Novak Djokovic has reached his 10th Australian Open semi-final and hopes that he will be lifting the AO trophy for a record tenth time on Sunday!
Andrey is a great opponent, a great player, I have tons of respect for him. He has one of the biggest forehands, [and is] one of the quickest players on the tour. If I had to sum it up, in all the important moments I played my best tennis so that’s what makes me the most pleased tonight. Novak Djokovic
His quarter final opponent was unable to make much of an impression on the Serbian former world number one who is well on his way to equalling his great rival, Rafa Nadal’s record of 22 grand slam wins.
Djokovic demolished Andrei Rublev 6-1 6-2 6-4 and again showed no signs that the hamstring injury he is ‘carrying’ on his left thigh, is proving to be a hindrance.
It would seem that the only way to ‘defeat’ him would be deporting him again like last year, as one heckler suggested from the stands, and a 3AW radio announcer suggested on air.
The heckler, who shouted ‘send him home’ was dealt with by the umpire and while Djokovic complained to him about the call, it didn’t distract him from his game whatsoever.
The radio announcer, a certain Mr Neil Mitchell was more specific as he attacked the fourth seed for his attitude following his victory over the local hero, Alex de Minaur, in the fourth round.
Mitchell wants Djokovic “deported again for being ungracious” when he said, after his three set victory, that he had wanted to win in straight sets. This was, Mitchell maintains, in response to De Minaur publicly supporting his deportation last year, describing Djokovic’s supporters as a ‘circus’!
Djokovic allegedly told the Serbian media that he had no relationship with De Minaur, adding: “He showed in 2022 what he thinks of me.”
Since that incident 12 months ago, Djokovic has been received warmly by Aussies wherever though his opponents on court might well have a different opinion.
Rublev for instance, couldn’t use his main weapon, the forehand, to make any impression on the Djokovic game as he struggled from the opening moment with his serve.
After saving break point in the second game, the Russian seemingly had no game plan to disrupt the rhythm of Djokovic’s game as the nine-time champion took advantage of a series of errors while neutralising Rublev’s power to secure a 3-1 lead.
Djokovic continued to work the angles continually forcing Rublev into errors which saw him pull ahead and capture the opening set.
Rublev started better in the second set as he managed to become more consistent on return and test Djokovic’s nerve on the big points but it was never enough.
The Russian served his best in the third set but ultimately provided no resistance as Djokovic cruised to his tenth Australian Open semi-final.
After the match, a delighted Djokovic admitted: “I cannot be happier with my tennis honestly,” he said during his on-court interview.
“I’ve been playing very solid from the back of the court and I really love playing in these conditions on this court. I’ve said it many times, I love playing here, definitely the most special court for me.
“Andrey is a great opponent, a great player, I have tons of respect for him. He has one of the biggest forehands, [and is] one of the quickest players on the tour. If I had to sum it up, in all the important moments I played my best tennis so that’s what makes me the most pleased tonight.”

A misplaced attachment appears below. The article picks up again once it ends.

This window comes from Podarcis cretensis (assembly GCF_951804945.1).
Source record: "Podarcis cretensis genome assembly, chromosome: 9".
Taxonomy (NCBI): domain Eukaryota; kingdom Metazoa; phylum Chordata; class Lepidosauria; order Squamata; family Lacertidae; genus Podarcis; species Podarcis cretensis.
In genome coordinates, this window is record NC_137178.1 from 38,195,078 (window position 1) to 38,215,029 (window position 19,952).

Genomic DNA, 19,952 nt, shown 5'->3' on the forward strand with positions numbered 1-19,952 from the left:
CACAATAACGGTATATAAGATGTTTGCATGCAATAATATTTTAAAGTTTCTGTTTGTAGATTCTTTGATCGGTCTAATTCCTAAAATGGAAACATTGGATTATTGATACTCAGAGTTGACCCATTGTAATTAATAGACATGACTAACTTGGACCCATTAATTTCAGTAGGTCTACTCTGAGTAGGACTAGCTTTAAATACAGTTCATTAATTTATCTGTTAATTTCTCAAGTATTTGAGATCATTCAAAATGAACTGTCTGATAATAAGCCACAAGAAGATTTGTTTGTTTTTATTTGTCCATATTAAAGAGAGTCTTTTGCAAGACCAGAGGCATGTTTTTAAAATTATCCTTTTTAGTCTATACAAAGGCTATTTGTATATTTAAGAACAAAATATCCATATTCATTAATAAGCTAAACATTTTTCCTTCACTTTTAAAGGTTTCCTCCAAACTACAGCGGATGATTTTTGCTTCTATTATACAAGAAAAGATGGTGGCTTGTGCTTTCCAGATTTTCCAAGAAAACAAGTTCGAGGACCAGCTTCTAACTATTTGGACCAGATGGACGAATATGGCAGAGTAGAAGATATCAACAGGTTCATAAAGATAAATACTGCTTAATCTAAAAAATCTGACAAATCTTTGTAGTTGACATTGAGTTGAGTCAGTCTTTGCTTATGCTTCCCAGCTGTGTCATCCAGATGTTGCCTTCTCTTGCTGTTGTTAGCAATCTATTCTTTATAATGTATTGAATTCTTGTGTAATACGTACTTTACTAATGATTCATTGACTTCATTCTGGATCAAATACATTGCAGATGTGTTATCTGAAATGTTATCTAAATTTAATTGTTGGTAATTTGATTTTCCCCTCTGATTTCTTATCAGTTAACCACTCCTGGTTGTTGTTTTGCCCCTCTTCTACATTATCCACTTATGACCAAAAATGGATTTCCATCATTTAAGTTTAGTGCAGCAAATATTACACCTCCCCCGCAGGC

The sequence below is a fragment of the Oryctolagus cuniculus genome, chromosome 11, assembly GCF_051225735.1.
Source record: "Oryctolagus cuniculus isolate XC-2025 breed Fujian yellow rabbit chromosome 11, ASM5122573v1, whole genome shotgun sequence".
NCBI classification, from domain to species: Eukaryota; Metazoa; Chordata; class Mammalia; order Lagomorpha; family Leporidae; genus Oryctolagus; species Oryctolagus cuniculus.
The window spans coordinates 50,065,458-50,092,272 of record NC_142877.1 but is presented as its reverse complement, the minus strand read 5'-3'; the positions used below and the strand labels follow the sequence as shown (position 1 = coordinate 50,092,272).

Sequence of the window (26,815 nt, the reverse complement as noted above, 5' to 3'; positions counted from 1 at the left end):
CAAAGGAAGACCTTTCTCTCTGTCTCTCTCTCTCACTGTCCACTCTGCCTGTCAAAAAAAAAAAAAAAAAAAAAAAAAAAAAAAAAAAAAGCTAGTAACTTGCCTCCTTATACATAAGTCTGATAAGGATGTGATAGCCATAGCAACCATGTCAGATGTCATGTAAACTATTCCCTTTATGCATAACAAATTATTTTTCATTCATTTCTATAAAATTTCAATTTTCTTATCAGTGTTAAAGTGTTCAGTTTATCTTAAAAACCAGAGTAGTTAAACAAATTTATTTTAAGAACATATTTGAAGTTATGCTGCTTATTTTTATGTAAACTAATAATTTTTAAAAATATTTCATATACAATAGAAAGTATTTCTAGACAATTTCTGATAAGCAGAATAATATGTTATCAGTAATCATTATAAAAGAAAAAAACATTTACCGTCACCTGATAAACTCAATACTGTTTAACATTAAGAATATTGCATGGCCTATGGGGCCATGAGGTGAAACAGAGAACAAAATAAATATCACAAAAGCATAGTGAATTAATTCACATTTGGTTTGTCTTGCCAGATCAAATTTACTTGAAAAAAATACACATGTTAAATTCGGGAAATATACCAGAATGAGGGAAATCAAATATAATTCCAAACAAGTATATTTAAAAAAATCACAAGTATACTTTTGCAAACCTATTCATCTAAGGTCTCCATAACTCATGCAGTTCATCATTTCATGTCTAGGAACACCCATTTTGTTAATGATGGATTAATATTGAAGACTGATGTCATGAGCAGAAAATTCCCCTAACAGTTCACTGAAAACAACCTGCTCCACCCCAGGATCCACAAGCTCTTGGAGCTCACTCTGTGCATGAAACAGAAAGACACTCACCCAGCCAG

Djokovic’s bid for a record-equalling 22nd Grand Slam title will continue on Friday when he takes on American Tommy Paul in what will be the players first ever meeting.
The unseeded Paul, currently ranked 35 in world terms, is the dark-horse in the semi-final line-up as he becomes the first American since Andy Roddick in 2009, to make the last four of the Aussie Open.
He battled for just over three hours to defeat fellow American Ben Shelton, the 20-year-old student who has been the surprise of the fortnight having never played at this level and never been out of the US.
Paul won 7-6(6) 6-3 5-7 6-4 and becomes only the third active American player to reach the last four of a grand slam after John Isner and Frances Tiafoe.
Before this year the 25-year-old had never gone beyond the third round of a major and had only won 11 matches in 13 appearances at grand slam events.
“This is my first time on this court and in the quarter finals of a slam,” Paul said afterwards.
“It’s actually Shelton’s first time leaving the States so I think he had a pretty good trip as well.
“Yesterday I was doing a couple of interviews and they were asking how I felt to be in the quarter finals. I was like ‘semi-finals sounds a little better’ so I’m pumped to be there and obviously really excited for whoever I play on Friday.
“Making it to the second weekend of a slam is everyone’s dream when they start playing tennis so I can’t believe I’m here right now.”
Paul hit a total of 32 winners against 26 unforced errors and broke his opponent three times. He was a break up in the third set before Shelton battled back to take the match into a fourth frame where Paul faltered when he had a match point on Shelton’s serve at 4-5 but regained his focus to serve it out in the next game.
“I’m really happy to get through that match, man,” he said. “There wasn’t too much rhythm in the match, but Ben’s a very tough player to play against and he’s going to be in many more matches like this, so I think everyone should be really excited for that kid.”
As things stand, Paul will definitely be the underdog when he faces Djokovic but he certainly shouldn’t be underestimated.